The Carer Perspective

Lorraine Kember cared for her husband Brian when he became ill with mesothelioma and nursed him at home until he died some two years later. She was encouraged to keep a diary as a way of expressing her own feelings as she lived in expectation of her loved one’s death.

Writing in her diary helped Lorraine cope with her grief and reflect on her role of carer and this became her strongest coping tool. Excerpts and poems taken from Lorraine’s diary form a major part of two books she has written to help other carers going through similar experiences. Here she talks about how she adapted to the carer role, the empowering benefits of knowledge, and the sense of peace that the carer gains from helping their loved one have a ‘peaceful death.’


Brian’s illness


After thirty years of happy marriage to her childhood sweetheart Brian, Lorraine Kember’s life changed forever when Brian was diagnosed with mesothelioma. The illness struck out of the blue, the legacy of Brian having lived in Wittenoom for a few months when he was a child.


The couple were living in Exmouth but Brian’s symptoms required that they travel to Perth where the shocking news of the diagnosis was delivered to them.


The attitude of some of the doctors at times caused concern as they appeared to be quite disengaged from what Brian as the patient was experiencing. The approach of the palliative care doctors was quite different.


Getting information


With Brian’s diagnosis Lorraine immediately found herself in the position of carer. She had no idea about mesothelioma, nor about the duties of a carer looking after someone with this disease. She turned to the Internet for information and it was knowledge that gave her strength to cope with the process of the death not only of the man she had loved but of their life together.


Pain Management


To keep her promises to her husband Brian that he would not suffer unnecessary pain and that he would not die in hospital Lorraine Kember needed to arm herself with as much information as possible. Not only did this help her gain more control over the situation, but it also meant she could be a step ahead and ensure she was prepared mentally and had resources in place for whatever Brian might need as his illness progressed. Having a system of pain management was the key strategy in caring for him at home.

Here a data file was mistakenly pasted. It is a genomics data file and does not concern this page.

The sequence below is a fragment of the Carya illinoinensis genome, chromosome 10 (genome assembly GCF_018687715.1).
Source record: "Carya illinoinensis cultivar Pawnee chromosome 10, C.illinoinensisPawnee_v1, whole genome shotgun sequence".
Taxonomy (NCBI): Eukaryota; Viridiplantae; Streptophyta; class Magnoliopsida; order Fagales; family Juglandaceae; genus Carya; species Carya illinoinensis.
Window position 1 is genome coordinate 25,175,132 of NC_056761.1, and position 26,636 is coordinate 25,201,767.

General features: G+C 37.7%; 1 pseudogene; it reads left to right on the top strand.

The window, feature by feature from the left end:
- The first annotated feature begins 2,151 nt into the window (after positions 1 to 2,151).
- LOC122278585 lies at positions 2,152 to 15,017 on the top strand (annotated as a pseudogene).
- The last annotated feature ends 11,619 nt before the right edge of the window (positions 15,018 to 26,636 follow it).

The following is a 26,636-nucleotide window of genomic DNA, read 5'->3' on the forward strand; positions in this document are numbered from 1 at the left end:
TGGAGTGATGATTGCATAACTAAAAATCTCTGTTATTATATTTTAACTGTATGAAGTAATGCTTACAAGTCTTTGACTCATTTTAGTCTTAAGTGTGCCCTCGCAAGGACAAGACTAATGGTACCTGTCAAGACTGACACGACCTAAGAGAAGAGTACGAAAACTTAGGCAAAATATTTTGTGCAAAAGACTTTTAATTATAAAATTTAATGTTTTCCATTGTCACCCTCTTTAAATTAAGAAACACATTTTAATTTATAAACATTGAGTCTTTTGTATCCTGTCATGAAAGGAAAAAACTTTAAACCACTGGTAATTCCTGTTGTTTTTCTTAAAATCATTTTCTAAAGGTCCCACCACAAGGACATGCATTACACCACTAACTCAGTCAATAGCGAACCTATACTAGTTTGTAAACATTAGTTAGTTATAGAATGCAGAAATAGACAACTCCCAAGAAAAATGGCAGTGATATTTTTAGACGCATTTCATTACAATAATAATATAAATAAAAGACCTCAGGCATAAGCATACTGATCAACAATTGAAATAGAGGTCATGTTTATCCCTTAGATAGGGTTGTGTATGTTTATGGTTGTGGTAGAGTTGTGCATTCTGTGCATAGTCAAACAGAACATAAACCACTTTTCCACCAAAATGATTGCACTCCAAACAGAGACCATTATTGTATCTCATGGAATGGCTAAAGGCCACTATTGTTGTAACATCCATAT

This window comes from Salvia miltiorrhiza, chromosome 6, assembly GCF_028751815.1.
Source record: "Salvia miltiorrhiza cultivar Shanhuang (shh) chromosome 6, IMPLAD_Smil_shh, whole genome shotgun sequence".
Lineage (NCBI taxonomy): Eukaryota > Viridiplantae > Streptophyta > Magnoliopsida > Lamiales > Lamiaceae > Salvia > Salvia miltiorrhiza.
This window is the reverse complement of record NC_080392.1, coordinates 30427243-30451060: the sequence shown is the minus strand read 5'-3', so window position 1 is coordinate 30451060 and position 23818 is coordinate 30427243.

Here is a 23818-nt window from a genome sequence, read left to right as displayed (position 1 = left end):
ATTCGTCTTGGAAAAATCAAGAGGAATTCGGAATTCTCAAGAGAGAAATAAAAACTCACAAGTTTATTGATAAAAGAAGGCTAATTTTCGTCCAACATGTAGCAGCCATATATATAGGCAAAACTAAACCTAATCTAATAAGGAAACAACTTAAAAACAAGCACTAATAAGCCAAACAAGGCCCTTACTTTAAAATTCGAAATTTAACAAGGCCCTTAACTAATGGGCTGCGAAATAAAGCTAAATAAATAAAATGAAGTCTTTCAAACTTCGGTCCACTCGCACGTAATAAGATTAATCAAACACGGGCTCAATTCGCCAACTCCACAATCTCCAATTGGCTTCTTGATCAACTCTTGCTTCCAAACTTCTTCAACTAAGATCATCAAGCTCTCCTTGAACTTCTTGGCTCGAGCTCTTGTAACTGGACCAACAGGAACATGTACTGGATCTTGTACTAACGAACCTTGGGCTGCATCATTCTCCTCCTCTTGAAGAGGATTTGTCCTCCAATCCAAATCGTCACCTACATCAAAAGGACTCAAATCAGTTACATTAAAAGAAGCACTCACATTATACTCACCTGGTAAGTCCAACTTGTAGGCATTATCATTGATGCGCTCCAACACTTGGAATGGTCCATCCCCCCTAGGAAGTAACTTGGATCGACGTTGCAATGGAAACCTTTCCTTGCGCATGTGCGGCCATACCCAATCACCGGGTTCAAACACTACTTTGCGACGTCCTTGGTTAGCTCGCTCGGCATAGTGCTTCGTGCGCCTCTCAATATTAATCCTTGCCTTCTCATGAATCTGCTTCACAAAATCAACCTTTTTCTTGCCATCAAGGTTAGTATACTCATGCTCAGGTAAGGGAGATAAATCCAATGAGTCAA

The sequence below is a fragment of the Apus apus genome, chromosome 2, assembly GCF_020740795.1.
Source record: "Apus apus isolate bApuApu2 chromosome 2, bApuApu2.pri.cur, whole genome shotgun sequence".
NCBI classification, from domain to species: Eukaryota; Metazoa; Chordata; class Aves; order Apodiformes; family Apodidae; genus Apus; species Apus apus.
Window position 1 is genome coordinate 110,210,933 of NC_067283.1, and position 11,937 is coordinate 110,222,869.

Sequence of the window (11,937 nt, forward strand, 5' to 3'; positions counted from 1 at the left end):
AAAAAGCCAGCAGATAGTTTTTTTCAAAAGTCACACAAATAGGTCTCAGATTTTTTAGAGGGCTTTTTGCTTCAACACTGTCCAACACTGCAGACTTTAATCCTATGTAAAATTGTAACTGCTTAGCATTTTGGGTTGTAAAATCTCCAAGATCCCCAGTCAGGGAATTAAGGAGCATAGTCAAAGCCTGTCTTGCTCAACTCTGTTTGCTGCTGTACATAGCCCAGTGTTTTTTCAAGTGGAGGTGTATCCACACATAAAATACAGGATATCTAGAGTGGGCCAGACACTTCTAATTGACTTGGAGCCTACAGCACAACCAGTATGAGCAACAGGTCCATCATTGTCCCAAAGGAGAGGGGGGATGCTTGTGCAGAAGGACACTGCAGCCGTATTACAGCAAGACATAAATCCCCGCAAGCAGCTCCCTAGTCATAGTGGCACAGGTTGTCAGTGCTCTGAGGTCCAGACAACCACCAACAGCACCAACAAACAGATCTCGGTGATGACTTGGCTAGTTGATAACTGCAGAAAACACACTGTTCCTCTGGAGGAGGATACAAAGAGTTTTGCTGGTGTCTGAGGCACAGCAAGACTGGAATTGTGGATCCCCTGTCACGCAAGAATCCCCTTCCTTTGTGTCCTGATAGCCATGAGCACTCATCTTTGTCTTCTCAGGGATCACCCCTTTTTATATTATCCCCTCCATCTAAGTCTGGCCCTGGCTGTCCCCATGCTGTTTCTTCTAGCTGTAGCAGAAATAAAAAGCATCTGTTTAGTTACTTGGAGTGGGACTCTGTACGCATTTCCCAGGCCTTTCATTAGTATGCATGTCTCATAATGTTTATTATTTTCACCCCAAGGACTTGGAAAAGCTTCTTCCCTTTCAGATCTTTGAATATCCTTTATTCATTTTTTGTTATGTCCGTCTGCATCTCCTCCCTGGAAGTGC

The pain management strategy required constant monitoring of Brian’s pain levels in order to be able to administer pain controlling drugs most effectively. Here Lorraine talks about what she learnt from this experience.


Coping tips for the carer


The main focus of Lorraine Kember’s life after Brian’s diagnosis was looking after him – but it was a kindly doctor who drew her attention to the fact that she was suffering too. Here Lorraine talks about how
keeping a diary helped her to deal with her personal trauma, teaching her a lot about herself in the process.

Brian’s final days

One of the special moments Lorraine Kember remembers as she nursed her husband Brian in his final days was the talk they had about his impending death. It was a sign of the strength she had built up in herself that she was able to be his confidant as he spoke about this most confronting of subjects. Here Lorraine talks about Brian’s death at home surrounded by his family and the importance of palliative care in making this possible.


By empowering herself through gaining as much knowledge as she could Lorraine Kember was able to overcome the hopelessness that often afflicts carers when they have to stand by and watch loved ones suffer. Reflecting back on the experience of nursing Brian through his illness Lorraine here talks about the enduring benefit she gained from being able to support him on his painful journey.

Lorraine Kembler’s website: